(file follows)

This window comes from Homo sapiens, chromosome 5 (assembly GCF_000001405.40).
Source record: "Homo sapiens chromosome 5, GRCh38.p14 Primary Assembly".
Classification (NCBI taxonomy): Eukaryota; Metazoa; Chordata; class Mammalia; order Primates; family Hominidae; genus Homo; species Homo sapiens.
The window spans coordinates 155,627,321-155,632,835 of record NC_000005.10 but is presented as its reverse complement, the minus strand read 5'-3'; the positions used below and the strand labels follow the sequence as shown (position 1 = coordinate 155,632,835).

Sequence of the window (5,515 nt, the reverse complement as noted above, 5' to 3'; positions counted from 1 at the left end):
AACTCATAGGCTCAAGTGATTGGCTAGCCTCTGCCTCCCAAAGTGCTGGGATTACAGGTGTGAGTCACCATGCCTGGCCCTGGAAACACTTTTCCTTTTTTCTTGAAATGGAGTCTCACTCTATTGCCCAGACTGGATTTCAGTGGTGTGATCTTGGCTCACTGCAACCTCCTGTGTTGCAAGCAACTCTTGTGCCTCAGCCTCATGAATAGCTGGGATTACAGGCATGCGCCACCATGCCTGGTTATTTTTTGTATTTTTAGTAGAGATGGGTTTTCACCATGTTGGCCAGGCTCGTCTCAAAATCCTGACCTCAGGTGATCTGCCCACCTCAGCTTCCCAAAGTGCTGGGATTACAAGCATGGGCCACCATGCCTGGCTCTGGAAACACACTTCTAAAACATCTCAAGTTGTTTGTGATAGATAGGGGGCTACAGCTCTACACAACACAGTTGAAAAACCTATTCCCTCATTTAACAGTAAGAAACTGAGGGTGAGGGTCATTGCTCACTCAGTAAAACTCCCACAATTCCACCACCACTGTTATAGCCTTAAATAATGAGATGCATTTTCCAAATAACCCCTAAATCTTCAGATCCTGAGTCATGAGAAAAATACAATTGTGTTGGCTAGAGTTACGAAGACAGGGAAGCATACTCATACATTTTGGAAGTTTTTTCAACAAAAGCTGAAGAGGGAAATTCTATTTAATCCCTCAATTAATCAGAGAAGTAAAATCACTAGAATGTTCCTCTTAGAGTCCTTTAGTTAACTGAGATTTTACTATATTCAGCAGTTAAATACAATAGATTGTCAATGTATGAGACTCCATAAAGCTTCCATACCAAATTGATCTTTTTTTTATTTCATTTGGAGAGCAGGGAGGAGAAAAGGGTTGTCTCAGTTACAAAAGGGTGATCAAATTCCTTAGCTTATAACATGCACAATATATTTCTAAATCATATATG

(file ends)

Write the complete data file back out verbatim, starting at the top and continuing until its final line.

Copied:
This window comes from Homo sapiens, chromosome 5 (assembly GCF_000001405.40).
Source record: "Homo sapiens chromosome 5, GRCh38.p14 Primary Assembly".
Classification (NCBI taxonomy): Eukaryota; Metazoa; Chordata; class Mammalia; order Primates; family Hominidae; genus Homo; species Homo sapiens.
The window spans coordinates 155,627,321-155,632,835 of record NC_000005.10 but is presented as its reverse complement, the minus strand read 5'-3'; the positions used below and the strand labels follow the sequence as shown (position 1 = coordinate 155,632,835).

Sequence of the window (5,515 nt, the reverse complement as noted above, 5' to 3'; positions counted from 1 at the left end):
AACTCATAGGCTCAAGTGATTGGCTAGCCTCTGCCTCCCAAAGTGCTGGGATTACAGGTGTGAGTCACCATGCCTGGCCCTGGAAACACTTTTCCTTTTTTCTTGAAATGGAGTCTCACTCTATTGCCCAGACTGGATTTCAGTGGTGTGATCTTGGCTCACTGCAACCTCCTGTGTTGCAAGCAACTCTTGTGCCTCAGCCTCATGAATAGCTGGGATTACAGGCATGCGCCACCATGCCTGGTTATTTTTTGTATTTTTAGTAGAGATGGGTTTTCACCATGTTGGCCAGGCTCGTCTCAAAATCCTGACCTCAGGTGATCTGCCCACCTCAGCTTCCCAAAGTGCTGGGATTACAAGCATGGGCCACCATGCCTGGCTCTGGAAACACACTTCTAAAACATCTCAAGTTGTTTGTGATAGATAGGGGGCTACAGCTCTACACAACACAGTTGAAAAACCTATTCCCTCATTTAACAGTAAGAAACTGAGGGTGAGGGTCATTGCTCACTCAGTAAAACTCCCACAATTCCACCACCACTGTTATAGCCTTAAATAATGAGATGCATTTTCCAAATAACCCCTAAATCTTCAGATCCTGAGTCATGAGAAAAATACAATTGTGTTGGCTAGAGTTACGAAGACAGGGAAGCATACTCATACATTTTGGAAGTTTTTTCAACAAAAGCTGAAGAGGGAAATTCTATTTAATCCCTCAATTAATCAGAGAAGTAAAATCACTAGAATGTTCCTCTTAGAGTCCTTTAGTTAACTGAGATTTTACTATATTCAGCAGTTAAATACAATAGATTGTCAATGTATGAGACTCCATAAAGCTTCCATACCAAATTGATCTTTTTTTTATTTCATTTGGAGAGCAGGGAGGAGAAAAGGGTTGTCTCAGTTACAAAAGGGTGATCAAATTCCTTAGCTTATAACATGCACAATATATTTCTAAATCATATATG